Haverhill Councilors Reject Plans for Housing Development Near Lake Street and Mohawk Trail

Rendering of model home proposed by Cedar Crest Development.

A developer hoping to build 14 single-family homes on 25.3 acres of land at Lake Street and Mohawk Trail in Haverhill, was unable to convince the City Council Tuesday night the project would be a good fit with the neighborhood.

Aaron Orso, co-owner of Cedar Crest Development, attempted to use an element of the city’s new zoning master plan known as “Flexible Development” to build 14 homes closer together, while creating open space. Typically, only 10 would be conventionally allowed. Jeffrey Brem, representing the developer, explained the zoning feature.

“The whole idea of flexible development is to provide the applicants the opportunity to use the land more than the regulations and allow the applicant to design around the best features from the land,” he told councilors.

Brem said the new regulation allows two extra units when the developer exceeds the open space requirement by 40% as well as two more units if the builder provides additional amenities and contributions to public safety. He said Cedar Crest has agreed to both of those conditions.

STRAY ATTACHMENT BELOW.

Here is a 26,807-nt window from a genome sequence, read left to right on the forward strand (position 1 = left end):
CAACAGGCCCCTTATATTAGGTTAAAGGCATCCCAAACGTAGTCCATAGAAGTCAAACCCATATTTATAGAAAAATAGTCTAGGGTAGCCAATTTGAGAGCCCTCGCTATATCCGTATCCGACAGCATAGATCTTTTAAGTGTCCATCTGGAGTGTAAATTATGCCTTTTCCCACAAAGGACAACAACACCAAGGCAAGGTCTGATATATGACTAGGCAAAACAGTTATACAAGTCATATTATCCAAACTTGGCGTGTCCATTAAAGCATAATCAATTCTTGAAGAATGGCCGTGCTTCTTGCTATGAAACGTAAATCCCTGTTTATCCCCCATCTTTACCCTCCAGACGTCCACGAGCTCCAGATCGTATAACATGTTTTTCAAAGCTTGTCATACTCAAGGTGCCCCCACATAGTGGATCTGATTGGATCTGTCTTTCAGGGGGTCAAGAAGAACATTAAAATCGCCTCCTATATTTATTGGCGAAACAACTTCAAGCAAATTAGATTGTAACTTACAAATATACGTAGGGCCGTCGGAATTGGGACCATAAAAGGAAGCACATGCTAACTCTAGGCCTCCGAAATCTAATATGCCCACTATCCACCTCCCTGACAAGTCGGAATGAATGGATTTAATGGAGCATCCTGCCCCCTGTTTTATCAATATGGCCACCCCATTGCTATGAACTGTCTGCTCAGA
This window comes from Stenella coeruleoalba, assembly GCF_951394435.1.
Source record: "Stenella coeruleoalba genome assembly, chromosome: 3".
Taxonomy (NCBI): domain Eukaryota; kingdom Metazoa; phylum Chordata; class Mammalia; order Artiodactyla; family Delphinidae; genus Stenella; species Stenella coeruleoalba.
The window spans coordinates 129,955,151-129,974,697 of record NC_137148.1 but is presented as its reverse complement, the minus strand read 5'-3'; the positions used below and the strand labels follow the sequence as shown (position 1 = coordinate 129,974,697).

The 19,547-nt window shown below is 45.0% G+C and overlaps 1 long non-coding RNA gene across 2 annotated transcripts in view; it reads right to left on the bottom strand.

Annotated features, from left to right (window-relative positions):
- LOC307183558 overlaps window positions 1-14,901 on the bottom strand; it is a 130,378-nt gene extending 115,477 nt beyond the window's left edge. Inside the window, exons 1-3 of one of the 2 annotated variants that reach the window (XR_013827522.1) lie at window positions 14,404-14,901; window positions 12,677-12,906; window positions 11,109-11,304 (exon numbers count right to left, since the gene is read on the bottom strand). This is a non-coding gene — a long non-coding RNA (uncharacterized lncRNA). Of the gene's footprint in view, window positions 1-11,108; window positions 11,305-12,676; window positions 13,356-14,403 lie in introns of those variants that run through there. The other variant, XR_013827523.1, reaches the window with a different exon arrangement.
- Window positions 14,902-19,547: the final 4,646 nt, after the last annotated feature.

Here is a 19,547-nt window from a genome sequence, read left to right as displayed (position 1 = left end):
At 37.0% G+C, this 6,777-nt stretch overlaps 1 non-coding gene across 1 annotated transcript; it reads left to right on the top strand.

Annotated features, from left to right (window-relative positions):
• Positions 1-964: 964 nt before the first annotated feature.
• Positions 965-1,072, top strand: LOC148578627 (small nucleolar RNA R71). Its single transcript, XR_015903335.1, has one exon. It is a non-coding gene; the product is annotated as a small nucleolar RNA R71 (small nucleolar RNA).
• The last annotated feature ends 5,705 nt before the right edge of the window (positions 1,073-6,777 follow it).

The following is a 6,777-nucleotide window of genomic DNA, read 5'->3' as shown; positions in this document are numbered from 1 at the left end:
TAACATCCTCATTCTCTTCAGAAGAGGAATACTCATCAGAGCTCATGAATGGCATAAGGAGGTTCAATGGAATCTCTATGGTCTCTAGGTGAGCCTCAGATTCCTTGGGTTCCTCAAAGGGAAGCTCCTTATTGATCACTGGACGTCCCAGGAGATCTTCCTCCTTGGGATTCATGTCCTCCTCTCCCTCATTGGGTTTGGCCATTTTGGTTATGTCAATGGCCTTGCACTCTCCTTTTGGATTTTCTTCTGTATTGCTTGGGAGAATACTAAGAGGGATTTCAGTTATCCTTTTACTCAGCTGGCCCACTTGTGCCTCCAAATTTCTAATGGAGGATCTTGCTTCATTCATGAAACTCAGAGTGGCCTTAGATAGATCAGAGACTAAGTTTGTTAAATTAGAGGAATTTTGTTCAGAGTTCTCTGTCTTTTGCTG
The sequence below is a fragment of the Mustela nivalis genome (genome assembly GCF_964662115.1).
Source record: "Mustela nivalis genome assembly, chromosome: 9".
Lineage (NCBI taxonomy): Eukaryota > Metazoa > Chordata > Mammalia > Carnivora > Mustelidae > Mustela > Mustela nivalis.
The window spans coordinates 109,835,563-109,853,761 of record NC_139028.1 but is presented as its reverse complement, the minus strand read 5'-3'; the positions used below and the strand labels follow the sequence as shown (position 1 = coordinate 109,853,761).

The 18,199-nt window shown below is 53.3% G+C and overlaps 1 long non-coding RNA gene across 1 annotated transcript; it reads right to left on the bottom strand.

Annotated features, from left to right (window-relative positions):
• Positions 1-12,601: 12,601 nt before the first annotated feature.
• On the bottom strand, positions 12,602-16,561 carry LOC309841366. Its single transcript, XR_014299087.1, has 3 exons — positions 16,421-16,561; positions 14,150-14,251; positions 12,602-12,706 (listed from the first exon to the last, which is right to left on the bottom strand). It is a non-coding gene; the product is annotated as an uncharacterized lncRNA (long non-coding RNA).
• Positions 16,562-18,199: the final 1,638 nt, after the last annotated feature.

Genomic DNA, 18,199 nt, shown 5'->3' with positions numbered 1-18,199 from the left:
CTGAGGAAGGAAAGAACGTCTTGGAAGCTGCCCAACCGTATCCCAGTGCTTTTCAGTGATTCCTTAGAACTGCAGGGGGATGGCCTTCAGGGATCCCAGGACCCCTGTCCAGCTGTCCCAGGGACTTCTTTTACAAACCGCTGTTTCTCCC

Although the property consists of more than 25 acres, under the developer’s plan 18.6 acres—much of it wetlands—would remain open space, meaning the actual development area would have homes built on lots much smaller than the two-acre lots originally envisioned for the area.

A number of current Lake Street residents told councilors the plan allows for too much density in an area zoned Residential Rural. One resident, William Bourque put it this way.

“The City of Haverhill created a zoning map for a particular reason, to keep characteristics of different neighborhoods, and people who want to live in a rural setting in the City of Haverhill were able to do that. If you use the current zoning that the City of Haverhill enacted, it should be 2.6 houses there, not 14. So, I think it changes the entire character of the neighborhood.”

Councilors agreed 14 homes would likely be too dense for the area and convinced the builder to cut two homes for a total of 12. When the Council voted, however, the end result was 5-4 in favor which did not meet the necessary two-thirds vote for approval.

Those voting in favor were President Timothy J. Jordan and Councilors Thomas J. Sullivan, Michael S. McGonagle, Catherine P. Rogers and Shaun P. Toohey. Those voting in opposition were Vice President John A. Michitson and Councilors Joseph J. Bevilacqua, Melinda E. Barrett and Melissa J. Lewandowski.

Under rules, Orso is allowed to come back with a substantially different proposal at any time, but must wait six months to reintroduce the same proposal.

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